1. The95Writer
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    The95Writer Active Member

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    How do people read a speech?

    Discussion in 'General Writing' started by The95Writer, Apr 15, 2014.

    I have no idea where to post such a question, but what the hey!

    So, I often watch debates, discussions and speeches on YouTube. I am curious as to how they read their speech and how they write it. Do they just use notes and elaborate on them or do they actually read paragraphs of what they have written?

    I am rather curious....
     
  2. Thomas Kitchen
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    Thomas Kitchen Proofreader in the Making Contributor

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    Depends on the person. I'm learning to be a preacher in my church and beyond, and I prefer to have the full sermon I've written in front of me, so if I do get lost or flustered, then I have every single word there. But others only have notes - some people I know only have their three headings and then speak for forty minutes!

    So I would've thought it's more of a case of experience; if you've only been on YouTube or doing speeches for a little while, full text (I would guess) would be a common thing, whereas older and more experienced people might only have notes. That would be my understanding of how it generally works - of course there would be exceptions.

    EDIT - Also, if they are discussing something, people may have prepared some notes, but that's probably about it. Discussions can lead anywhere, so most of it is said on the fly.
     
  3. ChaosReigns
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    ChaosReigns Be Still and Know Contributor

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    i personally tried the "write it all down" method and it didnt work out, so i think im more of a notes/on the fly type like Isake from my novels...
     
  4. stevesh
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    stevesh Banned Contributor

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    For a one-off speech, the speaker would probably have the full text, possibly with parts highlighted. I teach a course (same course every time), so I just look at the Powerpoint slide and do the section from memory.
     
  5. Pheonix
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    Pheonix A Singer of Space Operas and The Fourth Mod of RP Staff Contributor

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    Depends greatly on the event and type of speech given.

    For example, politicians typically read speeches off of prompters. That makes sense if you think about it, since one wrong word and they're constituency could become very upset. Many sermons's and religious discourses are also read from manuscripts, but there a good number of those that are done from outlines.

    There are basically three main ways that speeches can be done.

    1) Extemporaneously. This means that the person is prepared, knows the idea's that they want to convey, but does not have it written down word for word, usually using notes or an outline instead. With experience, this is usually the preferred method. It leads to the most conversational tone and lends credibility to what you say, since you'll usually seem comfortable with what you're talking about and aren't glued to a manuscript.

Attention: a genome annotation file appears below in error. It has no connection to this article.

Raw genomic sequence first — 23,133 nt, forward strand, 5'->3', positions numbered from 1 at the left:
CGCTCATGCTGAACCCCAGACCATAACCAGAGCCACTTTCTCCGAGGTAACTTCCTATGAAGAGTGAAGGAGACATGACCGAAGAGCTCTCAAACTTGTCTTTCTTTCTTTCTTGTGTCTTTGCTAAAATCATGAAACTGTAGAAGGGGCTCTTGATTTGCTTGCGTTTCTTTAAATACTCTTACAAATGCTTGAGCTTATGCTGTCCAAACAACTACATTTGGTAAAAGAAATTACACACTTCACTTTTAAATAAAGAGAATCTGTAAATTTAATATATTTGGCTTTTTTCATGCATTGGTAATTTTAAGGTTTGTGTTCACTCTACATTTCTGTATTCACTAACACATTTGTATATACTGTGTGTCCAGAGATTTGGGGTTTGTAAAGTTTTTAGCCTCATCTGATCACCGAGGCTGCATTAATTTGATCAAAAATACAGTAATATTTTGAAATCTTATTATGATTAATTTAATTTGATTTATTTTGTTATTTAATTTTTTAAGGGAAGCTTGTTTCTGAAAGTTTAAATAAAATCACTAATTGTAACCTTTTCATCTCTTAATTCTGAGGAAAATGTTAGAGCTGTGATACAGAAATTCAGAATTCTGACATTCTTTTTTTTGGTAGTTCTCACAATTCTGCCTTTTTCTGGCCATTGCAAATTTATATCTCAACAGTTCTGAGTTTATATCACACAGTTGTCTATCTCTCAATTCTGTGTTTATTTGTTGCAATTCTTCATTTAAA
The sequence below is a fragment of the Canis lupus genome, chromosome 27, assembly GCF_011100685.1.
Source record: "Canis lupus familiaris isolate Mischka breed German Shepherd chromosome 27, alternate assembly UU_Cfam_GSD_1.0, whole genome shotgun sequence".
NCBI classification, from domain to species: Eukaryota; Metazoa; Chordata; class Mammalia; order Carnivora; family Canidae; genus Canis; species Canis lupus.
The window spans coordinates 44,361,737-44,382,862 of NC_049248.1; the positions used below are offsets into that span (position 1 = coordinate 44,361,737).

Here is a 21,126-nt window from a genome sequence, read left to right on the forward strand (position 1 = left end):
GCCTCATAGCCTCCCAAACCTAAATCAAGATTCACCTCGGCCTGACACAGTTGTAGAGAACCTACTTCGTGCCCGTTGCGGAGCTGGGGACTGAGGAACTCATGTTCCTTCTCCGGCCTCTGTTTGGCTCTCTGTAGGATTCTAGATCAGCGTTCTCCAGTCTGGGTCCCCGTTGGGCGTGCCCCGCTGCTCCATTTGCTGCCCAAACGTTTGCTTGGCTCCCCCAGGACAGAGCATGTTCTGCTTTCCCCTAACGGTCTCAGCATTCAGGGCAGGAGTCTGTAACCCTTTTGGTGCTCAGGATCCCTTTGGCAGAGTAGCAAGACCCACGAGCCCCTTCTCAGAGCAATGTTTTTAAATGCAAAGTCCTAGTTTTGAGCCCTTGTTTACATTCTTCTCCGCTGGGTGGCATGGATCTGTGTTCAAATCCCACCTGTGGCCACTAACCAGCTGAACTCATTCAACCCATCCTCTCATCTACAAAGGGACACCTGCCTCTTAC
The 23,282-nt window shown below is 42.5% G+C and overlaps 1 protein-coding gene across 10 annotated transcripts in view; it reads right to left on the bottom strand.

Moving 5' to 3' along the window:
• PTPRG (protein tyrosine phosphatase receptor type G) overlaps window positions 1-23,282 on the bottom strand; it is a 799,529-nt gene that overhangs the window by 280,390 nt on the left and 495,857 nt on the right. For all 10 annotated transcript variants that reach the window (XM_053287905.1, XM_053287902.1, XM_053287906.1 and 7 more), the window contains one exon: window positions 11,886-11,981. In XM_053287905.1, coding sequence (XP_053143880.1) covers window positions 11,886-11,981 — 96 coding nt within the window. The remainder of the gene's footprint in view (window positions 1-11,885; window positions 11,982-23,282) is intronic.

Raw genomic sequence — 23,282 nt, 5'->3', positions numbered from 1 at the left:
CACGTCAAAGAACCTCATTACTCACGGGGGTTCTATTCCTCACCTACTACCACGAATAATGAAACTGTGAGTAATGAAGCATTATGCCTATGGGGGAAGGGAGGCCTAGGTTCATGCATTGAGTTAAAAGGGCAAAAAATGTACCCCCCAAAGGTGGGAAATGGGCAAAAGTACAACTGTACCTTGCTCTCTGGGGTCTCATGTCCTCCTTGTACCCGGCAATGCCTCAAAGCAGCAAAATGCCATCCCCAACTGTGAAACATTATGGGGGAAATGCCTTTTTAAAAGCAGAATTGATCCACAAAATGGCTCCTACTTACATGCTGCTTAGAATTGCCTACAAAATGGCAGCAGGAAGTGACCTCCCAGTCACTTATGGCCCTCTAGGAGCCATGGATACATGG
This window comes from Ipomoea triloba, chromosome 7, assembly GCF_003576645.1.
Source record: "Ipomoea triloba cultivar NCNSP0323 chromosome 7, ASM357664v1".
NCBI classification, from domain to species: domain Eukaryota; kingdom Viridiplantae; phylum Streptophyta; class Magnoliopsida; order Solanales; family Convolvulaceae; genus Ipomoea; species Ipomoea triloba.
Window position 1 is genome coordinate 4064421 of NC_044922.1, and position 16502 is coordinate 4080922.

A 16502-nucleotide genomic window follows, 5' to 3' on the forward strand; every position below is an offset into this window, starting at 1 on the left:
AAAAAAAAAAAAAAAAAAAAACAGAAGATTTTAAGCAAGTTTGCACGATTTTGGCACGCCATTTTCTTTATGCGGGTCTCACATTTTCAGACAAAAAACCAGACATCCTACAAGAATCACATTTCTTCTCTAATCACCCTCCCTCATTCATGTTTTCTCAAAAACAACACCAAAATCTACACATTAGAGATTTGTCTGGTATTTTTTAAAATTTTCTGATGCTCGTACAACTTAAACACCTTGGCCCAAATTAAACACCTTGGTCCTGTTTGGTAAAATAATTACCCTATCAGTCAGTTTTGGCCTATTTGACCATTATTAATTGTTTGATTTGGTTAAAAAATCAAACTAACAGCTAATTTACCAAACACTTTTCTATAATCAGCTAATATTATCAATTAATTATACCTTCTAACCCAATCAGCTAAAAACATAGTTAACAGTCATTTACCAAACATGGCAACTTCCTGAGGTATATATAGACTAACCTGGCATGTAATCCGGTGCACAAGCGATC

2) Manuscript. This method relies on a full written script of what you plan to say. You pretty much just read it. While this is appropriate in some circumstances, manuscript speeches come across as robotic if not prepared well enough. And, most of the time, no matter how well prepared you are, people will typically still be able to tell that you are reading from a script.

    3) Memorized is basically a cross between the two. Its what it sounds like, you memorize a speech word for word. It is not ideal, since you retain the stiffness of a manuscript, but with the potential danger of forgetting something and standing there looking foolish for several minutes while you wish you had your notes.

    Most of the time it ends up being a combination of the three, with certain parts written out in full, others outlines, and some key points memorized for effect.

    Hope that helps answer your question! :)
     
  6. mammamaia
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    mammamaia nit-picker-in-chief Contributor

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    speeches are almost always written word for word... in delivering them, speakers do either... or both at times, depending on the speech... some are capable of memorizing them...

    and speeches are also given entirely 'off the cuff' [extemporaneously] with no notes at all...
     
  7. Cogito
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    Cogito Former Mod, Retired Supporter Contributor

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    I was a member of Toastmasters for a couple of years. Most members would write speeches verbatim when they first started out, but the majority would quickly switch over to brief outlines, often on a small set of index cards. As a speaker gains experience, the time spent on each outline point is predictable, and helps the speaker plan the speech duration.

    The first rule of public speaking is to make eye contact with your audience. Following a verbatim speech interferes with that, and also makes it hard to make adjustments based on how your audience is responding.
     

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